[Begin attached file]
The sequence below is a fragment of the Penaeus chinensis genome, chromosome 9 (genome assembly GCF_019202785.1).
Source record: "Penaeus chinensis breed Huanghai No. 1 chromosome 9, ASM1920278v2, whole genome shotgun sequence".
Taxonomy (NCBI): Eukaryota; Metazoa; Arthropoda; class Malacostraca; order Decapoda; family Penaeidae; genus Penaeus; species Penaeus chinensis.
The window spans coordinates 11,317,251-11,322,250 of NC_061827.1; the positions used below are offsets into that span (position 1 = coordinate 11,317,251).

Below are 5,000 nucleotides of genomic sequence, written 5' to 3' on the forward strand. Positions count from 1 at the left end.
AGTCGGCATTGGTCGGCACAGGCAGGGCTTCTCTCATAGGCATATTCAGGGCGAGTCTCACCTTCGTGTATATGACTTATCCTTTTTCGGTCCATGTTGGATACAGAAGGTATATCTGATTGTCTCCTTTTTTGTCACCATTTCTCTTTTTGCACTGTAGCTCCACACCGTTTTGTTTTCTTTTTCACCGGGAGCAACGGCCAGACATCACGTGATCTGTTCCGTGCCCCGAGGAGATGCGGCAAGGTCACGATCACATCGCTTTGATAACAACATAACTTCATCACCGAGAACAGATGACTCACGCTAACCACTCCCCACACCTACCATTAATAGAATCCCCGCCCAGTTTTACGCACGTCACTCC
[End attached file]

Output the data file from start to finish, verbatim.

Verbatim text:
The sequence below is a fragment of the Penaeus chinensis genome, chromosome 9 (genome assembly GCF_019202785.1).
Source record: "Penaeus chinensis breed Huanghai No. 1 chromosome 9, ASM1920278v2, whole genome shotgun sequence".
Taxonomy (NCBI): Eukaryota; Metazoa; Arthropoda; class Malacostraca; order Decapoda; family Penaeidae; genus Penaeus; species Penaeus chinensis.
The window spans coordinates 11,317,251-11,322,250 of NC_061827.1; the positions used below are offsets into that span (position 1 = coordinate 11,317,251).

Below are 5,000 nucleotides of genomic sequence, written 5' to 3' on the forward strand. Positions count from 1 at the left end.
AGTCGGCATTGGTCGGCACAGGCAGGGCTTCTCTCATAGGCATATTCAGGGCGAGTCTCACCTTCGTGTATATGACTTATCCTTTTTCGGTCCATGTTGGATACAGAAGGTATATCTGATTGTCTCCTTTTTTGTCACCATTTCTCTTTTTGCACTGTAGCTCCACACCGTTTTGTTTTCTTTTTCACCGGGAGCAACGGCCAGACATCACGTGATCTGTTCCGTGCCCCGAGGAGATGCGGCAAGGTCACGATCACATCGCTTTGATAACAACATAACTTCATCACCGAGAACAGATGACTCACGCTAACCACTCCCCACACCTACCATTAATAGAATCCCCGCCCAGTTTTACGCACGTCACTCC